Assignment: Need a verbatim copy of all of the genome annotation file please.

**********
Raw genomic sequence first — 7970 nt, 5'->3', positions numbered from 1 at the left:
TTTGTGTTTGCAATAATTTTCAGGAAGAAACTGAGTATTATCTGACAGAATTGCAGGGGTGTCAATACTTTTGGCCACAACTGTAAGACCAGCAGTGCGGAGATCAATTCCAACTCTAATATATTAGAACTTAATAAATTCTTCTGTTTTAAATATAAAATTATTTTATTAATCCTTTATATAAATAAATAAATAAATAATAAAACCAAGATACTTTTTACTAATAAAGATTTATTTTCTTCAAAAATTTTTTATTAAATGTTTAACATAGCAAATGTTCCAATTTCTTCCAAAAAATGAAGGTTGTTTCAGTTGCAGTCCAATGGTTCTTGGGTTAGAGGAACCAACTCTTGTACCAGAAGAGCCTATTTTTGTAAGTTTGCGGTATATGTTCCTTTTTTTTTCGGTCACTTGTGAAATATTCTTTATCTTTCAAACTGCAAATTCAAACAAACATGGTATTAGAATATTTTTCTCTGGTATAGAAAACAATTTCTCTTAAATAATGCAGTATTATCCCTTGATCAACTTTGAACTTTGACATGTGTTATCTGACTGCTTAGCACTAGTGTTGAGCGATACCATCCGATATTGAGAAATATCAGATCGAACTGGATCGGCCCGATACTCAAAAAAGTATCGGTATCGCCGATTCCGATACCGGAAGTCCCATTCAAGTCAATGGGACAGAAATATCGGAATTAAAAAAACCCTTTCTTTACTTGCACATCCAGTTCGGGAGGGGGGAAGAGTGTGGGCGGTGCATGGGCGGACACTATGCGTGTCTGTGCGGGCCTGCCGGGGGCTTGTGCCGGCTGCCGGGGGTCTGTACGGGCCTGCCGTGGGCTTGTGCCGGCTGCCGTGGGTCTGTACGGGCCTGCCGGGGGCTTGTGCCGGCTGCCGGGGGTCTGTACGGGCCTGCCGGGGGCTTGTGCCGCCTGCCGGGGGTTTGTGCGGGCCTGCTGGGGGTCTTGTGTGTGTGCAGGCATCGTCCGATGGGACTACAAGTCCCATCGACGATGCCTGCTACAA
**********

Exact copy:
Raw genomic sequence first — 7970 nt, 5'->3', positions numbered from 1 at the left:
TTTGTGTTTGCAATAATTTTCAGGAAGAAACTGAGTATTATCTGACAGAATTGCAGGGGTGTCAATACTTTTGGCCACAACTGTAAGACCAGCAGTGCGGAGATCAATTCCAACTCTAATATATTAGAACTTAATAAATTCTTCTGTTTTAAATATAAAATTATTTTATTAATCCTTTATATAAATAAATAAATAAATAATAAAACCAAGATACTTTTTACTAATAAAGATTTATTTTCTTCAAAAATTTTTTATTAAATGTTTAACATAGCAAATGTTCCAATTTCTTCCAAAAAATGAAGGTTGTTTCAGTTGCAGTCCAATGGTTCTTGGGTTAGAGGAACCAACTCTTGTACCAGAAGAGCCTATTTTTGTAAGTTTGCGGTATATGTTCCTTTTTTTTTCGGTCACTTGTGAAATATTCTTTATCTTTCAAACTGCAAATTCAAACAAACATGGTATTAGAATATTTTTCTCTGGTATAGAAAACAATTTCTCTTAAATAATGCAGTATTATCCCTTGATCAACTTTGAACTTTGACATGTGTTATCTGACTGCTTAGCACTAGTGTTGAGCGATACCATCCGATATTGAGAAATATCAGATCGAACTGGATCGGCCCGATACTCAAAAAAGTATCGGTATCGCCGATTCCGATACCGGAAGTCCCATTCAAGTCAATGGGACAGAAATATCGGAATTAAAAAAACCCTTTCTTTACTTGCACATCCAGTTCGGGAGGGGGGAAGAGTGTGGGCGGTGCATGGGCGGACACTATGCGTGTCTGTGCGGGCCTGCCGGGGGCTTGTGCCGGCTGCCGGGGGTCTGTACGGGCCTGCCGTGGGCTTGTGCCGGCTGCCGTGGGTCTGTACGGGCCTGCCGGGGGCTTGTGCCGGCTGCCGGGGGTCTGTACGGGCCTGCCGGGGGCTTGTGCCGCCTGCCGGGGGTTTGTGCGGGCCTGCTGGGGGTCTTGTGTGTGTGCAGGCATCGTCCGATGGGACTACAAGTCCCATCGACGATGCCTGCTACAA